AmTrust Weighs Going Private with Stone Point Capital, CEO Zyskind
A bid is afoot to take AmTrust Financial Services private.
Stone Point Capital Partners, along with AmTrust Chairman and CEO Barry Zyskind and Director George Karfunkel (and his wife, Leah Karfunkel), have proposed to acquire all outstanding shares of AmTrust that they don’t already own.
A spokesperson confirmed that the bid, if accepted by the AmTrust board of directors and approved by shareholders, would take the New York-based multinational property/casualty insurer private.
The Karfunkel-Zyskind family owns or controls about 43 percent of outstanding shares of AmTrust common stock. They propose paying $12.25 per share for the rest of the company, a nearly 21 percent premium over AmTrust’s closing stock price on Jan. 8, 2018.
According to the announcement of the proposed share purchase, the idea behind the bid to take AmTrust private is designed, in part, to allow the carrier “to focus on the long term without the emphasis on short-term results.”
Expectations are that a special committee of independent AmTrust directors will consider the proposed transaction and then make a recommendation to the full board. Plans involve the special committee hiring on independent legal and financial advisers to help review the proposed share purchase.
For AmTrust to go private, the special committee must approve the proposed share purchase and shareholders outside of the Karfunkel-Zyskind family must also sign off on the idea. If the bid to go private does not go forward, “the Karfunkel-Zyskind family intend to continue as long-term stockholders of AmTrust,” according to their announcement.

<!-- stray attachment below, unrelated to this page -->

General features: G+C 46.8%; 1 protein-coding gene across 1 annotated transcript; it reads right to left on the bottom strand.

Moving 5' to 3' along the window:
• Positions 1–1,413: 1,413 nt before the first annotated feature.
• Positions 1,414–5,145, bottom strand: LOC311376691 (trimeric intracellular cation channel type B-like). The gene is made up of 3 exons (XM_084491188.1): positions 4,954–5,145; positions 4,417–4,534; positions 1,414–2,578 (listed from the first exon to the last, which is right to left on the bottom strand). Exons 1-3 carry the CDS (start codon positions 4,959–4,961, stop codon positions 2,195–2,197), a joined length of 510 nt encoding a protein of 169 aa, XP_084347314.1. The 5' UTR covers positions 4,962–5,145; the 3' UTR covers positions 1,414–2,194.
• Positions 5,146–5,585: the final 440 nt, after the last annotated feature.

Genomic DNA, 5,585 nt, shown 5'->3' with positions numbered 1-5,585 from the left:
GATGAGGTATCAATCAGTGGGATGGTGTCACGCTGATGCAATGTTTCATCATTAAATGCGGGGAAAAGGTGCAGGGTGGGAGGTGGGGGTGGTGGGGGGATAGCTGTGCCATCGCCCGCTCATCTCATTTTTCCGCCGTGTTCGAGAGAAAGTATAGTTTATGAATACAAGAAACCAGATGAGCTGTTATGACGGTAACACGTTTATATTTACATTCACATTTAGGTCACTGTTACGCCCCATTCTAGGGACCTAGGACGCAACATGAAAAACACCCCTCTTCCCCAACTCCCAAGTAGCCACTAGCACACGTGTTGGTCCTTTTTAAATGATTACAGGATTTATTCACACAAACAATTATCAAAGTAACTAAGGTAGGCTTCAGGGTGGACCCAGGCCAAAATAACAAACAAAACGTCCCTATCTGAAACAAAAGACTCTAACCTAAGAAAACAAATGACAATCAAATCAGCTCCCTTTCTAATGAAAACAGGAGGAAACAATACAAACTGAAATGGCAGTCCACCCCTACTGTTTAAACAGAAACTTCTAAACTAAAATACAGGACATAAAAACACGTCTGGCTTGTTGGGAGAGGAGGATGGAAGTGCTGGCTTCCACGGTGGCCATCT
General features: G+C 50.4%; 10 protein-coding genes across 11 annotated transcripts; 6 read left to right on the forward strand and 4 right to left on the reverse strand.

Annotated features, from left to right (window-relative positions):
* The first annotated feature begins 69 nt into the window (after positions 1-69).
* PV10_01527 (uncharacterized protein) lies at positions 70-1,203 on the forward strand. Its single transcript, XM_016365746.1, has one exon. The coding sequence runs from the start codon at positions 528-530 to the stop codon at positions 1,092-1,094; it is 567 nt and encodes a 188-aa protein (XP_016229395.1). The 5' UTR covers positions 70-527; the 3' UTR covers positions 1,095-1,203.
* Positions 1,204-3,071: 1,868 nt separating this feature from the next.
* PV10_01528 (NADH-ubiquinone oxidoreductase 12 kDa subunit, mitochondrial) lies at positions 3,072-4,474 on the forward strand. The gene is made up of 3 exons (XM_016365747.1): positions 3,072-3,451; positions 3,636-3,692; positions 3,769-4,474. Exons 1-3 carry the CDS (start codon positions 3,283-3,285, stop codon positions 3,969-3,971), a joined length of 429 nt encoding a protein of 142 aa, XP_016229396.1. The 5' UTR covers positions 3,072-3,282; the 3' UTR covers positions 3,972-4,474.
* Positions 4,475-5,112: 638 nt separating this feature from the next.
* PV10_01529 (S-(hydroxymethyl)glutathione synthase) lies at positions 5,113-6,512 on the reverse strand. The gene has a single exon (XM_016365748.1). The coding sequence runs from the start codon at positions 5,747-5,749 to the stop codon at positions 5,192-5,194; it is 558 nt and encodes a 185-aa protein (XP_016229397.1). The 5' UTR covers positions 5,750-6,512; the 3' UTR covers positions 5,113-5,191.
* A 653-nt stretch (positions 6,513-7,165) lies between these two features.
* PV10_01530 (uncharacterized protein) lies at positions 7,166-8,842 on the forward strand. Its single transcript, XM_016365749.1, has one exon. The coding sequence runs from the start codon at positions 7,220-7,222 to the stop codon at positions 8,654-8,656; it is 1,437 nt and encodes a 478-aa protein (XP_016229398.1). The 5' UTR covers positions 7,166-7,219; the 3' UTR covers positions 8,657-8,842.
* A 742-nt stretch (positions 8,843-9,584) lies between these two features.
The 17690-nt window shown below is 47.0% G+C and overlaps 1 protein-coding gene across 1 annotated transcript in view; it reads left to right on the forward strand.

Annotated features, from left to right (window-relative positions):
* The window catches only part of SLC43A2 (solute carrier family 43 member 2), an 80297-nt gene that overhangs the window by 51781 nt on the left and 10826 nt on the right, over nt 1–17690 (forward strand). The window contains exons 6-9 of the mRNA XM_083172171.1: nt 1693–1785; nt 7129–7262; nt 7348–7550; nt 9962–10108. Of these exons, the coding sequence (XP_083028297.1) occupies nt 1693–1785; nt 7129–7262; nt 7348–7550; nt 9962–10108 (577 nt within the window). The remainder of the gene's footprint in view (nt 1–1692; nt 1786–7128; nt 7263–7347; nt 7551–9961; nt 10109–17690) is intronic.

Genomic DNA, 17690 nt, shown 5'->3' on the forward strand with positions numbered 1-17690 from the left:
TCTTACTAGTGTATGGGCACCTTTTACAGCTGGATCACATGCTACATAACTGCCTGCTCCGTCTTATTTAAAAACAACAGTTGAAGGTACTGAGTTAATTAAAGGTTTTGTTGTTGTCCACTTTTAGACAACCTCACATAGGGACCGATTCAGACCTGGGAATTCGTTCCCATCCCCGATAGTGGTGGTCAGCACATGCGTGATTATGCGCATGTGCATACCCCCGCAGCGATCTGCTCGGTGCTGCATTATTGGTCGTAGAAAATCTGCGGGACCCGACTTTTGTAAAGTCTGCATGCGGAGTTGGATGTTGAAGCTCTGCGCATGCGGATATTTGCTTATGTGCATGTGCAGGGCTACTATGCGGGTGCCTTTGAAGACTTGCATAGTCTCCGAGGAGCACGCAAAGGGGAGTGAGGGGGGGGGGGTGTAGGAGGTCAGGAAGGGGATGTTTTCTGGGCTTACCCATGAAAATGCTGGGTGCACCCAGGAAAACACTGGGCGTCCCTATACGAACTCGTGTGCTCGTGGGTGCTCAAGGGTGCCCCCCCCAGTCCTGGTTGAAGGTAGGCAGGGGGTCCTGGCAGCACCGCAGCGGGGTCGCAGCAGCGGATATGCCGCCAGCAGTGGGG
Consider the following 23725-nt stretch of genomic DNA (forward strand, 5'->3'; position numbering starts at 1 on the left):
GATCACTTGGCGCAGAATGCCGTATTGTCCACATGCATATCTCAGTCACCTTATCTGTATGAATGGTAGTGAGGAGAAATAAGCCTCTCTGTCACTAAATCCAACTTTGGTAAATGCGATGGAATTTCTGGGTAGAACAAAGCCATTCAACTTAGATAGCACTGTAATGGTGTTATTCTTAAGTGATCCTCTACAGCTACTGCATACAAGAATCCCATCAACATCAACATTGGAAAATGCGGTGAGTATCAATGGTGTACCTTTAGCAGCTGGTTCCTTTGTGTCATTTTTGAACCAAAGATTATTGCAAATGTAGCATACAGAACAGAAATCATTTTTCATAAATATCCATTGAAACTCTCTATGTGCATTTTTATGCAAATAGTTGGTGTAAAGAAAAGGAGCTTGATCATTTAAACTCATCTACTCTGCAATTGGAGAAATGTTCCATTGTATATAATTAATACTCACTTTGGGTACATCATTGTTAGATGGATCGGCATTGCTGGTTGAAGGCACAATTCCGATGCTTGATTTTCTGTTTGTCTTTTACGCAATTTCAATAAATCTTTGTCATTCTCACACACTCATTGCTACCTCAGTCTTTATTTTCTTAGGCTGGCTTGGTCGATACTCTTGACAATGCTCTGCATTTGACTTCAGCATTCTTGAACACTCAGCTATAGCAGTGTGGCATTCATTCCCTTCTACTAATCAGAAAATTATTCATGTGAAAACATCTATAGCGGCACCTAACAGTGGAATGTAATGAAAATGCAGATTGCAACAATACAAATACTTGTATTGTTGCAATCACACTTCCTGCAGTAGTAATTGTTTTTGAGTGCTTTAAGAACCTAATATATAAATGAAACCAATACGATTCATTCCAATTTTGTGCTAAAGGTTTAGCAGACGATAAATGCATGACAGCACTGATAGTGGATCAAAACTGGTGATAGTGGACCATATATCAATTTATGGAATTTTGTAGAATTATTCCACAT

A move to take AmTrust private would cap a tumultuous period for the company.
In March, AmTrust delayed its 2016 annual report by a few weeks so it could conduct an audit and restate financial statements for the year, along with related disclosures for 2014 and 2015. After attributing the delay to its former independent auditor BDO USA, the company said it boosted its internal financial controls and also created a chief accounting officer position.
The insurer also took a number of initiatives over the past year to stabilize itself, including raising $300 million in new capital from the Zyskind family and the sale of its personal lines policy management system to National General Holdings for $200 million. The company also plans to make about $950 million by selling a majority equity interest in some of its U.S.-based fee business to private equity firm Madison Dearborn partners.
For the 2017 third quarter, AmTrust lost $174.7 million, compared to $80.7 million in net income during the 2016 third quarter. The company’s combined ratio also reached 134.4 for the quarter, compared to 93.2 in Q3 2016. Part of the issue stemmed from hurricanes and other extreme weather events, though Zyskind at the time said AmTrust was continuing to focus on promoting longer-term stability, raising money and improving its balance sheet.
This article was originally published by Carrier Management, Wells Media Group’s publication for P/C insurance C-suite executives.